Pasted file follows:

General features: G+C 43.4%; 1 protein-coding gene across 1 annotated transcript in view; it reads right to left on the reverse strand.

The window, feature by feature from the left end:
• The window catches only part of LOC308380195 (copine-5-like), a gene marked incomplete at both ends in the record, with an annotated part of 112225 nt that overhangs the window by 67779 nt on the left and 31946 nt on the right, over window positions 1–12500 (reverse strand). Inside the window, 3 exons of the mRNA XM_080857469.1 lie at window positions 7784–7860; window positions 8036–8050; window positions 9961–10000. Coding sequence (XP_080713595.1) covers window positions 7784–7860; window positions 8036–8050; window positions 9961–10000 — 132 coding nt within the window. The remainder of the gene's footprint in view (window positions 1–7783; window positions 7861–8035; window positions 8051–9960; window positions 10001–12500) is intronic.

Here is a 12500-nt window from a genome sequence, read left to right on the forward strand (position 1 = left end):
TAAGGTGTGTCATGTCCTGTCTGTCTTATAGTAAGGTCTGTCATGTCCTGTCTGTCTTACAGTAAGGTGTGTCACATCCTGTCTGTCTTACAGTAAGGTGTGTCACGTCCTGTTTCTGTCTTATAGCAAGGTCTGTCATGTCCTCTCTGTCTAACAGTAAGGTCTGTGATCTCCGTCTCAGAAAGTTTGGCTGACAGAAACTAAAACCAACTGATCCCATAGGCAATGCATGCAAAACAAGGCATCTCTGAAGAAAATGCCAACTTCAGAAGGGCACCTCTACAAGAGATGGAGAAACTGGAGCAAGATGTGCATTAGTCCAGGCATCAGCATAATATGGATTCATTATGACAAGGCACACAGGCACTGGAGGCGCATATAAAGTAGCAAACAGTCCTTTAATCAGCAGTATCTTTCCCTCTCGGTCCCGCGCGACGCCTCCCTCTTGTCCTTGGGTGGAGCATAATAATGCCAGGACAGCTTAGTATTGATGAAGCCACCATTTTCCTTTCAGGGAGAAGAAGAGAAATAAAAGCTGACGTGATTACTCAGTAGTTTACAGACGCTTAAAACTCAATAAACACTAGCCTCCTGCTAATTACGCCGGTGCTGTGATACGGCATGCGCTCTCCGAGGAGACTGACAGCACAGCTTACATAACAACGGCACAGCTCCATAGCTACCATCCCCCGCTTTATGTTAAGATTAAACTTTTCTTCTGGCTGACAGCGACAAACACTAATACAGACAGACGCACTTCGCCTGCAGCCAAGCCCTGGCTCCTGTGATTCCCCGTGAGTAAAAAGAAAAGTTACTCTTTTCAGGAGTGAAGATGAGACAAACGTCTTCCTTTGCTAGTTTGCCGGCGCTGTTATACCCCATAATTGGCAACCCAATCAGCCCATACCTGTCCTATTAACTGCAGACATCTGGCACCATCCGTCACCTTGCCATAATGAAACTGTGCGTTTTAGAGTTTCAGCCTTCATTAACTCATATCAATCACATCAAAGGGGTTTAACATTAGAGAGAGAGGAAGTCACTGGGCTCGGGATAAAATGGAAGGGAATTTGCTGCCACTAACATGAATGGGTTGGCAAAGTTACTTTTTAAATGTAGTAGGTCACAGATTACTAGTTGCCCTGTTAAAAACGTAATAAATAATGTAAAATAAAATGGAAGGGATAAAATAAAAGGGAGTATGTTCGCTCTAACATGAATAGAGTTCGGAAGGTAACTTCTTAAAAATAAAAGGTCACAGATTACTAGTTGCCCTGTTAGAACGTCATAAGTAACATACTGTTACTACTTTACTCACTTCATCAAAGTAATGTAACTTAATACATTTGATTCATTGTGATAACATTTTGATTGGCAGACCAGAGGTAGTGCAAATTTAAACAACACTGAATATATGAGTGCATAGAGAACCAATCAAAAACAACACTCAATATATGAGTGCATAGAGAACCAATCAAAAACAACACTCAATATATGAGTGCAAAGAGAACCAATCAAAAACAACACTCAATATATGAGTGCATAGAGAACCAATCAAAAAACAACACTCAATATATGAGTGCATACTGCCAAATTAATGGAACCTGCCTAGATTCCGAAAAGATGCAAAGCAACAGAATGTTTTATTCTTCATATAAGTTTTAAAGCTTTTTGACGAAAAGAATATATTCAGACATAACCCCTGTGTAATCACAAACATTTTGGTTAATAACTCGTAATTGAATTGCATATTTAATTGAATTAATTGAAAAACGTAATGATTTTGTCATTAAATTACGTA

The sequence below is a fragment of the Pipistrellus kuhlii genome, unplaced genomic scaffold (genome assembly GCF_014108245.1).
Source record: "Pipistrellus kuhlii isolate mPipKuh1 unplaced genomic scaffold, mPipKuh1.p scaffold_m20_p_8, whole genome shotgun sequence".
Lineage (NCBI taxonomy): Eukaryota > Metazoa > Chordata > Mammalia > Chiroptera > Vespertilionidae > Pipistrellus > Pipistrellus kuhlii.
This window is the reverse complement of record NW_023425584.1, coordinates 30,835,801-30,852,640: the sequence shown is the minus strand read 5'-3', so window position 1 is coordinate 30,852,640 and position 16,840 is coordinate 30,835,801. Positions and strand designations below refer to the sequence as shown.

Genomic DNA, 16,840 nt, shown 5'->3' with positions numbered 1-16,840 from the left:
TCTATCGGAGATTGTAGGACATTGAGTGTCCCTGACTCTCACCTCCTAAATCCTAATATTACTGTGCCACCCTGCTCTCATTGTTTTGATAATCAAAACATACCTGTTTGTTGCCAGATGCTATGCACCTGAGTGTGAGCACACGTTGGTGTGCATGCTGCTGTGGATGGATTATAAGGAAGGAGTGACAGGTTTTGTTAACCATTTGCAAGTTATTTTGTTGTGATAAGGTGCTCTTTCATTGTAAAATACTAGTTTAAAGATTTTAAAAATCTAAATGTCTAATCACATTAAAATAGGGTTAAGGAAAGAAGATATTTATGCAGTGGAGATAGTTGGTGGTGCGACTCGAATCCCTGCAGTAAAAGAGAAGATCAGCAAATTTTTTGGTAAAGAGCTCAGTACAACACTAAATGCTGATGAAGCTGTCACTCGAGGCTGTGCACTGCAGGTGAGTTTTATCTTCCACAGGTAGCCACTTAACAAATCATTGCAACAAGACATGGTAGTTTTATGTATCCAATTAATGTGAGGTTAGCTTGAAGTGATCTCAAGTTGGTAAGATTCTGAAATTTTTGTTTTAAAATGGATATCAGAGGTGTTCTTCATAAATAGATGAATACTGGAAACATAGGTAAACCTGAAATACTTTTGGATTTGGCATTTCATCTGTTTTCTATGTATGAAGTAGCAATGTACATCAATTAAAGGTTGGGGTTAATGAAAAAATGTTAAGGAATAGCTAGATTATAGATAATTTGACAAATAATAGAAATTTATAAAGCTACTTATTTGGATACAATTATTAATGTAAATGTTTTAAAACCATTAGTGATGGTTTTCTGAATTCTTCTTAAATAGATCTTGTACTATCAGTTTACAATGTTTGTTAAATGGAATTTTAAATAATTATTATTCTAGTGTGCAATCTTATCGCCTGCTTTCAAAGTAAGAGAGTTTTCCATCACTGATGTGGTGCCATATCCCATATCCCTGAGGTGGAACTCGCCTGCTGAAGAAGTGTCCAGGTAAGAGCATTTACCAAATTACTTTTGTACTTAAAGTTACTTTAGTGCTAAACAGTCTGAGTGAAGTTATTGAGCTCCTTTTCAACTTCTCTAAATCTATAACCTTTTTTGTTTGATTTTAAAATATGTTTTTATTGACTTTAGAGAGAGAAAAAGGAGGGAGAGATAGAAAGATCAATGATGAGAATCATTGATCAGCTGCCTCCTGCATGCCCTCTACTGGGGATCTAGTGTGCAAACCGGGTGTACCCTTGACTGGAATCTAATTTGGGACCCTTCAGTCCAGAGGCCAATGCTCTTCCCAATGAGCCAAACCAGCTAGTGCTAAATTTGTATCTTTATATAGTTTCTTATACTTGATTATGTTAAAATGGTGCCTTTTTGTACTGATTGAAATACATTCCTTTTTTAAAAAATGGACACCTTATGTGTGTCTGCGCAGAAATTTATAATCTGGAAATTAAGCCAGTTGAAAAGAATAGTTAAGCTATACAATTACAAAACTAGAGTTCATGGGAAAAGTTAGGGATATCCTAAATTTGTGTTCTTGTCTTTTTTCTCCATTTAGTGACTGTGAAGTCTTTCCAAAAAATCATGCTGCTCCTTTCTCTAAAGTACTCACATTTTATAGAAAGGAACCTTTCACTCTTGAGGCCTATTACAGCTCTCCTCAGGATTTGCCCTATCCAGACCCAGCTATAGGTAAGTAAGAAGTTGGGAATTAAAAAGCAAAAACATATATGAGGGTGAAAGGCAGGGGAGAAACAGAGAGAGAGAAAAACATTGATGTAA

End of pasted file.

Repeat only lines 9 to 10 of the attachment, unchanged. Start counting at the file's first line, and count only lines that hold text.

This window is the reverse complement of record NW_023425584.1, coordinates 30,835,801-30,852,640: the sequence shown is the minus strand read 5'-3', so window position 1 is coordinate 30,852,640 and position 16,840 is coordinate 30,835,801. Positions and strand designations below refer to the sequence as shown.

Genomic DNA, 16,840 nt, shown 5'->3' with positions numbered 1-16,840 from the left: